Painter puts Marshall on canvas
Farzin Sadeghi is emerging from his studio nestled in a valley outside of Marshall.
After 10 years of building a collection of paintings and multimedia work, he is sharing his creations with the viewing public.
Sadeghi, a retired architect, paints about 20 days out of a month, six to eight hours a day.
A work in progress rests on a table in front of a window in his studio. Rays of color radiate diagonally from the lower right corner, as if from a single origin.
They are halted by round objects — planets perhaps — which will alter the qualities of the rays, Sadeghi said. For now, the other side of the objects is blank.
Sadeghi’s art is vibrant. He said he uses color to show the unexpectedness inherent in living.
People are often not what we expect them to be. Life works out differently than what we anticipated.
The self-taught painter describes his work as “a music of colors and shapes , a kind of melody.” He appears to favor vibrant colors, especially blue, turquoise, purple and green, and does most of his work with acrylic paints.
Sadeghi’s paintings are a tangible expression of what is going on in his mind. For him, art is talk, the best mode of expression.
The viewer can see that Sadeghi uses design in different ways.
“Farzin has gone through a lot of stages and experimentation,” said Jack Wiedemer, his brother-in-law in Maryland.
With some exceptions, Sadeghi’s paintings follow three styles. In the first, wavy bands of color interweave. In another approach, color emanates from a center like the “Big Bang” of an exploding star. And last, Sadeghi paints straight bands of color.
“If I like it, I repeat it, ” Sadeghi said.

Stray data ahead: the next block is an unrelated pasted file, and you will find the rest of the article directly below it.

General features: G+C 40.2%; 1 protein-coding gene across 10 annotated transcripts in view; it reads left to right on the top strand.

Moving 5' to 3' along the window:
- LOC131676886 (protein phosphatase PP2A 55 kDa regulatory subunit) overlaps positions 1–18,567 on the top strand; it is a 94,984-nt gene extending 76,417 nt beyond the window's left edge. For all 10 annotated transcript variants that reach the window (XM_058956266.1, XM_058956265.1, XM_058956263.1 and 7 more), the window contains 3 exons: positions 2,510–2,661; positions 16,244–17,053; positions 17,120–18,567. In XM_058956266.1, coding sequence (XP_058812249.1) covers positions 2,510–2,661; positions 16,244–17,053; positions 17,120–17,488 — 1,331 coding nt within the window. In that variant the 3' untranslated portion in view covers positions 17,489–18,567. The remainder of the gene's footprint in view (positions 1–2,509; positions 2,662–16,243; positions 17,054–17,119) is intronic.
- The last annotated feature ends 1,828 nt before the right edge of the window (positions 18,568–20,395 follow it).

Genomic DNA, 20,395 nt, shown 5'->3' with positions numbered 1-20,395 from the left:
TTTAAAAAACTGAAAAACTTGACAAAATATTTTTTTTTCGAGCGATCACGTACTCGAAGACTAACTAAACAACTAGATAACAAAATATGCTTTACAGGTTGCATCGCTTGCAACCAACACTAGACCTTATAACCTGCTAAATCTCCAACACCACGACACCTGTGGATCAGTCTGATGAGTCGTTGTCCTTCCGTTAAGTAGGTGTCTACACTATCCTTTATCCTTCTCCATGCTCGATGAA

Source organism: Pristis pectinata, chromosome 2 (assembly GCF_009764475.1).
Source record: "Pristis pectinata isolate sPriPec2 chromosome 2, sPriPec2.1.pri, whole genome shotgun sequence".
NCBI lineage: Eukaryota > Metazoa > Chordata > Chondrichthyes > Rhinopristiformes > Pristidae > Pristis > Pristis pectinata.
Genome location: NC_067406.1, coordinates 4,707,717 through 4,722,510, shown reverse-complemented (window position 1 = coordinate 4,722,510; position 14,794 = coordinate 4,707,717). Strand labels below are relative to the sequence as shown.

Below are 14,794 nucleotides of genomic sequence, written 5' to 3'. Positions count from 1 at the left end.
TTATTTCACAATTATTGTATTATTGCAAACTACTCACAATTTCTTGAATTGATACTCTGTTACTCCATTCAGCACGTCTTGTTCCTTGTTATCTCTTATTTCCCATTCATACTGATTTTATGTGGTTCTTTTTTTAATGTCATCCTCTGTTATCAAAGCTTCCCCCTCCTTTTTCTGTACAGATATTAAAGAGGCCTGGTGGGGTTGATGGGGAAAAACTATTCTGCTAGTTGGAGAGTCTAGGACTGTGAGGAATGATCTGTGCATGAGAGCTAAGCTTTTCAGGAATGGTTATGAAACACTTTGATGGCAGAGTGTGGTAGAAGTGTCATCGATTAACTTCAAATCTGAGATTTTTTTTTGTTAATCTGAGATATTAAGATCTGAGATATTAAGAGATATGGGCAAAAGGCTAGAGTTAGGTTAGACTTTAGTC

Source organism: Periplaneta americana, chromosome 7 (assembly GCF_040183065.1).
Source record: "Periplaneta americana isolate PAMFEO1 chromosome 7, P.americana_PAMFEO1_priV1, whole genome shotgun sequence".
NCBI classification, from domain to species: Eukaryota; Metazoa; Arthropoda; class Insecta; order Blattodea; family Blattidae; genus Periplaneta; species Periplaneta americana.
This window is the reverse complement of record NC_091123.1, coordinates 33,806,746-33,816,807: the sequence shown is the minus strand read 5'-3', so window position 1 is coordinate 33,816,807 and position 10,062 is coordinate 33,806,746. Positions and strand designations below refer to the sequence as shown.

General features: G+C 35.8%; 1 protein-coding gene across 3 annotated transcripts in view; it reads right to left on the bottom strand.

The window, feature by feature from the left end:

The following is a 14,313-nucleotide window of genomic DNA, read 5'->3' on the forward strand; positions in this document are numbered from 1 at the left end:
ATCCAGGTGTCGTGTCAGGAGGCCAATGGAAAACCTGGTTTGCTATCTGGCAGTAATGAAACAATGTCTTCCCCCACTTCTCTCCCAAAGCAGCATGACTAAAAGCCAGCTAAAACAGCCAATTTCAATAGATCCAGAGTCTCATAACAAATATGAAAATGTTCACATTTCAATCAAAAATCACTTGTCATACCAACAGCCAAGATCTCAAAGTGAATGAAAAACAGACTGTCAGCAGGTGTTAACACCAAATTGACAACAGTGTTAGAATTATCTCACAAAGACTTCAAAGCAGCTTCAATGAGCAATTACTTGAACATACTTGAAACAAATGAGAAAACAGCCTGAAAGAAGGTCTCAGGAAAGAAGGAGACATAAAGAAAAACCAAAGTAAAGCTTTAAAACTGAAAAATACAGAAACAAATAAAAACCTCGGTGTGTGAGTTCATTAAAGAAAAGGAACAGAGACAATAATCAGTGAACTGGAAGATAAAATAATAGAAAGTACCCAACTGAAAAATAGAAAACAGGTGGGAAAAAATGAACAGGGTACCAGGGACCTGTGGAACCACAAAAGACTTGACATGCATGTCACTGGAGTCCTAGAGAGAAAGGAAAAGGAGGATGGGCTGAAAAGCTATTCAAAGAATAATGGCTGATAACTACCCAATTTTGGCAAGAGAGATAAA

The artist put his individual stamp on his studio . It is on the second floor of a building below the knoll where his home stands.
Sunlight streams into the room from windows lining two walls. Light purple walls frame the windows. Instead of being flat, the ceiling undulates in bands of lightly-colored fabrics.
Outside of those windows are forest, fields and hills . Beauty inspires Sadeghi.
“My work is my expression of Marshall,” Sadeghi said. The colors of the landscape are reflected in his paintings. If he lived in Washington, D.C., he would use different colors, he said.
As a college student, the Iranian native was exposed to art in Iran and Europe . He painted and taught art in his community in Iran. He made the United States his home in 1984, and has lived in Marshall for 10 years.
Although Wiedemer has known Sadeghi for 20 years, 11 of which as his brother -in-law, he was unaware of his painting until two years ago.
“He has somewhat of a hermit’s approach,” Wiedemer said of Sadeghi. For a year , Wiedemer tried, and finally succeeded, in persuading him to show his work.
Sadeghi is all for the idea now.
“I think my work has value to be shown,” he said.
He is having some success. One painting w as selected for a juried show at the Torpedo Factory in Alexandria. His work is showing at Brookside Gardens in Montgomery Parks in Montgomery County , Md., as well as at the Gaithersburg Arts Barn in Gaithersburg , Md., said Firouzeh Sadeghi, his sister.
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